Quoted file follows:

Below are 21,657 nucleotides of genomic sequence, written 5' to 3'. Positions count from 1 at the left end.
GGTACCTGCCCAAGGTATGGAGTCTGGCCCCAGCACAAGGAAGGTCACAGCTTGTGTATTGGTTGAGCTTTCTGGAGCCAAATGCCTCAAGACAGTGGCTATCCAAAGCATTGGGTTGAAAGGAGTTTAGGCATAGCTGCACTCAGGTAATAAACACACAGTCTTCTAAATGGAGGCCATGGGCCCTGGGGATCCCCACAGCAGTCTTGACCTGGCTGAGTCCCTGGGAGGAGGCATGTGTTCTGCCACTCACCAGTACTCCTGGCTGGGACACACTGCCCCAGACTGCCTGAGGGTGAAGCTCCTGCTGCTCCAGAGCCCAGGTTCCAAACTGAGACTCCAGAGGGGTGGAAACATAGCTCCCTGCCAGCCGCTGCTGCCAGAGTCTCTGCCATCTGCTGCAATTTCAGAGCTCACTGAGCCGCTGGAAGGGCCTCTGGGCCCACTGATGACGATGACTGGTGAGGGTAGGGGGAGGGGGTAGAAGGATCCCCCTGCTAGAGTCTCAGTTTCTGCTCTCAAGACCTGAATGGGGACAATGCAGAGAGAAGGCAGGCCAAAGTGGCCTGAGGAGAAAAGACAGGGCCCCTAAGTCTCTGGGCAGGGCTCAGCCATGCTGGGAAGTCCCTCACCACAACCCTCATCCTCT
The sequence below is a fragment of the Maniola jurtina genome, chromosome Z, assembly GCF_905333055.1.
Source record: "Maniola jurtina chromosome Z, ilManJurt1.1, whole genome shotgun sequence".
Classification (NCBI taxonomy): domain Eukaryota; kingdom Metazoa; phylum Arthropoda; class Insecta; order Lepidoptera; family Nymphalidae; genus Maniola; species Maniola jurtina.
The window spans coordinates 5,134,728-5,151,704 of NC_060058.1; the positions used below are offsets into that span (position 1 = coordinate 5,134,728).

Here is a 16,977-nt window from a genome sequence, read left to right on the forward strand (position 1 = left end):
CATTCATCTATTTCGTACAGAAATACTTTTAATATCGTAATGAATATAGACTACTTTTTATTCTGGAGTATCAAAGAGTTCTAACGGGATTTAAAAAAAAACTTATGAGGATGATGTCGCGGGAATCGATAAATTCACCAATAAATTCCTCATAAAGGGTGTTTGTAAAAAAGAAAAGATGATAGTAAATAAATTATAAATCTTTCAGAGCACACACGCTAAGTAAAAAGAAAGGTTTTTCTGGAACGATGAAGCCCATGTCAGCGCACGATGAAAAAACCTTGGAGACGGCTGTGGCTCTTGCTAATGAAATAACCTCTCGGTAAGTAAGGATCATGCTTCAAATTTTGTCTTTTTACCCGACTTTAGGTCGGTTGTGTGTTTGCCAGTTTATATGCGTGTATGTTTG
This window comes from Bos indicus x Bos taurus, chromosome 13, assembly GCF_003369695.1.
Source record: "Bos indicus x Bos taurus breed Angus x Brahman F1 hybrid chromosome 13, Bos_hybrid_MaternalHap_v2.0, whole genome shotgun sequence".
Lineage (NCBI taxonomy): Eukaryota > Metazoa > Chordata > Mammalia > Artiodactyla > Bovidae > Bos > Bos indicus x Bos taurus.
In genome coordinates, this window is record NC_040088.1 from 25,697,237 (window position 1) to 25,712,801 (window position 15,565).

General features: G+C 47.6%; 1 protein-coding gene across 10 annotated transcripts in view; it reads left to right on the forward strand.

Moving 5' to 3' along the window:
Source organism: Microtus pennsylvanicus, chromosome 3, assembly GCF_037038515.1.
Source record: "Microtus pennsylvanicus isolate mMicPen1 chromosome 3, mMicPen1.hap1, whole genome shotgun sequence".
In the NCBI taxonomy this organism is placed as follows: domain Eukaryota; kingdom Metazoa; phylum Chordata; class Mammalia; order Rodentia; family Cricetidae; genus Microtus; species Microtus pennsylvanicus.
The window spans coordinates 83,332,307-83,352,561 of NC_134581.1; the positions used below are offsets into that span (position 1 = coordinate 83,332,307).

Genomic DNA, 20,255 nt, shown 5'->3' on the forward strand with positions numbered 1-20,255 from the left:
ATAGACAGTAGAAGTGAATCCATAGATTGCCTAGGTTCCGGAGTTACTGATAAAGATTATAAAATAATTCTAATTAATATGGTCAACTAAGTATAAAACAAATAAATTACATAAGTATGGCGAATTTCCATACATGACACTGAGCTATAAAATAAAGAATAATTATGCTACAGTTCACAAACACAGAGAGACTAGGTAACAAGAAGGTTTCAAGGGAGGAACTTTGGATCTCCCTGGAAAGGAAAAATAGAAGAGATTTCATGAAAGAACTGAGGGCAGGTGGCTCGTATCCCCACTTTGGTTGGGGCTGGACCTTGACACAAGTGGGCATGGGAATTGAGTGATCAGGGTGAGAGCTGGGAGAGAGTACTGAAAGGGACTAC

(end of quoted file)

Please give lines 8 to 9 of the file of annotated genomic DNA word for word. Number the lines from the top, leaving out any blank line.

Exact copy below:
CATTCATCTATTTCGTACAGAAATACTTTTAATATCGTAATGAATATAGACTACTTTTTATTCTGGAGTATCAAAGAGTTCTAACGGGATTTAAAAAAAAACTTATGAGGATGATGTCGCGGGAATCGATAAATTCACCAATAAATTCCTCATAAAGGGTGTTTGTAAAAAAGAAAAGATGATAGTAAATAAATTATAAATCTTTCAGAGCACACACGCTAAGTAAAAAGAAAGGTTTTTCTGGAACGATGAAGCCCATGTCAGCGCACGATGAAAAAACCTTGGAGACGGCTGTGGCTCTTGCTAATGAAATAACCTCTCGGTAAGTAAGGATCATGCTTCAAATTTTGTCTTTTTACCCGACTTTAGGTCGGTTGTGTGTTTGCCAGTTTATATGCGTGTATGTTTG
This window comes from Bos indicus x Bos taurus, chromosome 13, assembly GCF_003369695.1.